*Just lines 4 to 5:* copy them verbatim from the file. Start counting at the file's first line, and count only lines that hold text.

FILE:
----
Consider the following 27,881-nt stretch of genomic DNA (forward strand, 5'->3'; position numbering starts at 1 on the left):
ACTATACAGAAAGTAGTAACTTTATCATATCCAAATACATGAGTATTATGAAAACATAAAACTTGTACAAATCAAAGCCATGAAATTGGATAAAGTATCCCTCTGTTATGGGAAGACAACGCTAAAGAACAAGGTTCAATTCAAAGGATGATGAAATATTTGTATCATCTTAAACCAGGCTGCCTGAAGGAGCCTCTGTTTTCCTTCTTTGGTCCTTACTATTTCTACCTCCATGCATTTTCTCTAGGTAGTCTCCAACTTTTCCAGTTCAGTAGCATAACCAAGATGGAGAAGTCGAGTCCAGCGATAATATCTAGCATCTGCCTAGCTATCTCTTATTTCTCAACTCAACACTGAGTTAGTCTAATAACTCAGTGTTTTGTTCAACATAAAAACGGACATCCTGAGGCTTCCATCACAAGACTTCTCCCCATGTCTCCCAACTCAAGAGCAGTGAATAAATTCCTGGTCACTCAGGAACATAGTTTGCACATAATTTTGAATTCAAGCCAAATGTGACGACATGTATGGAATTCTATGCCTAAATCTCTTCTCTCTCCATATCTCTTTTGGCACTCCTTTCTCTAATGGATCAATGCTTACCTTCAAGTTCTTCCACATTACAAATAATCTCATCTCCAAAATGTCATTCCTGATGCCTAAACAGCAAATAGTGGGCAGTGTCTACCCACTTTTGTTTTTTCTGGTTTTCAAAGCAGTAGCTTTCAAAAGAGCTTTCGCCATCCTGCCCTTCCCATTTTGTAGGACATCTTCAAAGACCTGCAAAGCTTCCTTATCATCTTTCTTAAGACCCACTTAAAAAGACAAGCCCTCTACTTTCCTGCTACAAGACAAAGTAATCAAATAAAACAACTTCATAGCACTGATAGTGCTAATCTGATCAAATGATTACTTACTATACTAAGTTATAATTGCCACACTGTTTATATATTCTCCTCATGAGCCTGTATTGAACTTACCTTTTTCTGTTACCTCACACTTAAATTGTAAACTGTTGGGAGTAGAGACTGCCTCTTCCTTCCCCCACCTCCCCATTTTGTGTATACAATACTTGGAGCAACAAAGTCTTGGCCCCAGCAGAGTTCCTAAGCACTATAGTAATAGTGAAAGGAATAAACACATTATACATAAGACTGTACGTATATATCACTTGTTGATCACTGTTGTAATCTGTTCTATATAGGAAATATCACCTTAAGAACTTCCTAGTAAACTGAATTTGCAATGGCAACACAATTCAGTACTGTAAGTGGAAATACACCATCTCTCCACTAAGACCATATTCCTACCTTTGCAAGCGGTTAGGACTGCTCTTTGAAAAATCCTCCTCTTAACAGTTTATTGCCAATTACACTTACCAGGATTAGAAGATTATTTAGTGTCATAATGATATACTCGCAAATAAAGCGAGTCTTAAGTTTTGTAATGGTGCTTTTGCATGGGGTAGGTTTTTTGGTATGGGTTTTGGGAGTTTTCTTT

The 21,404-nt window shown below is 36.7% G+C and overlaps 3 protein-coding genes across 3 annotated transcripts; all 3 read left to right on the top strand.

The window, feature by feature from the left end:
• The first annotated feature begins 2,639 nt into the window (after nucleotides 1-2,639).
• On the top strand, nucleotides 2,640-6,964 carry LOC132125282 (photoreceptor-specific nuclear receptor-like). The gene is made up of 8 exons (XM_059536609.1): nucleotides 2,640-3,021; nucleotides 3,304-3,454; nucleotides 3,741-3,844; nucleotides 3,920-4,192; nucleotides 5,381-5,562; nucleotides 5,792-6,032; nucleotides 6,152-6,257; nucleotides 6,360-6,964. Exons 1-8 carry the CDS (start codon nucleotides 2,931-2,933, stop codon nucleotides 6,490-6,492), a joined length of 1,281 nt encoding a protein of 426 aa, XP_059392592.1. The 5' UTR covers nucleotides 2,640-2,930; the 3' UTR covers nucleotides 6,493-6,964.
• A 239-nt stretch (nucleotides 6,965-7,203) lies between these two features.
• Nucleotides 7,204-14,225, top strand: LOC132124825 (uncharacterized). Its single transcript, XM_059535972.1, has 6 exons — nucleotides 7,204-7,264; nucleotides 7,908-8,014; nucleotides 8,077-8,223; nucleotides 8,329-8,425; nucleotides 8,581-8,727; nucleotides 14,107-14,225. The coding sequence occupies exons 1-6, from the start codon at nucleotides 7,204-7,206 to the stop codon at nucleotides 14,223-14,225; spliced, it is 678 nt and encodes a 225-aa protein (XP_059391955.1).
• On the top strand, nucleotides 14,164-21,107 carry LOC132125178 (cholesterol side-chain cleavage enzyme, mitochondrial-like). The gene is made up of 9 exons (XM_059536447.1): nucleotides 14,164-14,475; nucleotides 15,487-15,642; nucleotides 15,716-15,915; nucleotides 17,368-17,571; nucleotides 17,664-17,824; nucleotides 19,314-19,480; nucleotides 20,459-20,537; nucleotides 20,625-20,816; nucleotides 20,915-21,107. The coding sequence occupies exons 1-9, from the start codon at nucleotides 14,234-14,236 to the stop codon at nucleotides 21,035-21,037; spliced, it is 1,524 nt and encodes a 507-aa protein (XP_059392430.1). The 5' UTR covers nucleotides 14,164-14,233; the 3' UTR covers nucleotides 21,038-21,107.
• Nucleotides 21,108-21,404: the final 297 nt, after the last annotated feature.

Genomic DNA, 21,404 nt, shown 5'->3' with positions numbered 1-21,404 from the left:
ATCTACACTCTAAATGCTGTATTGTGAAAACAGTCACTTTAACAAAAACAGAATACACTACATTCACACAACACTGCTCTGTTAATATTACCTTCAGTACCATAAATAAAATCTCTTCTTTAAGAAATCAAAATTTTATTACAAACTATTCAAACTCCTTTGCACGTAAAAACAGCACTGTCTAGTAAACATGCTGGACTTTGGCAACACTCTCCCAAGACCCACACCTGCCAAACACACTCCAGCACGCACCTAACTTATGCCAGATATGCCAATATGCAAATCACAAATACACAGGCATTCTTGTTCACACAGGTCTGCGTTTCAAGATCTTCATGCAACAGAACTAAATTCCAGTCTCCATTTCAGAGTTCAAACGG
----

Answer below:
The window, feature by feature from the left end:
• The first annotated feature begins 2,639 nt into the window (after nucleotides 1-2,639).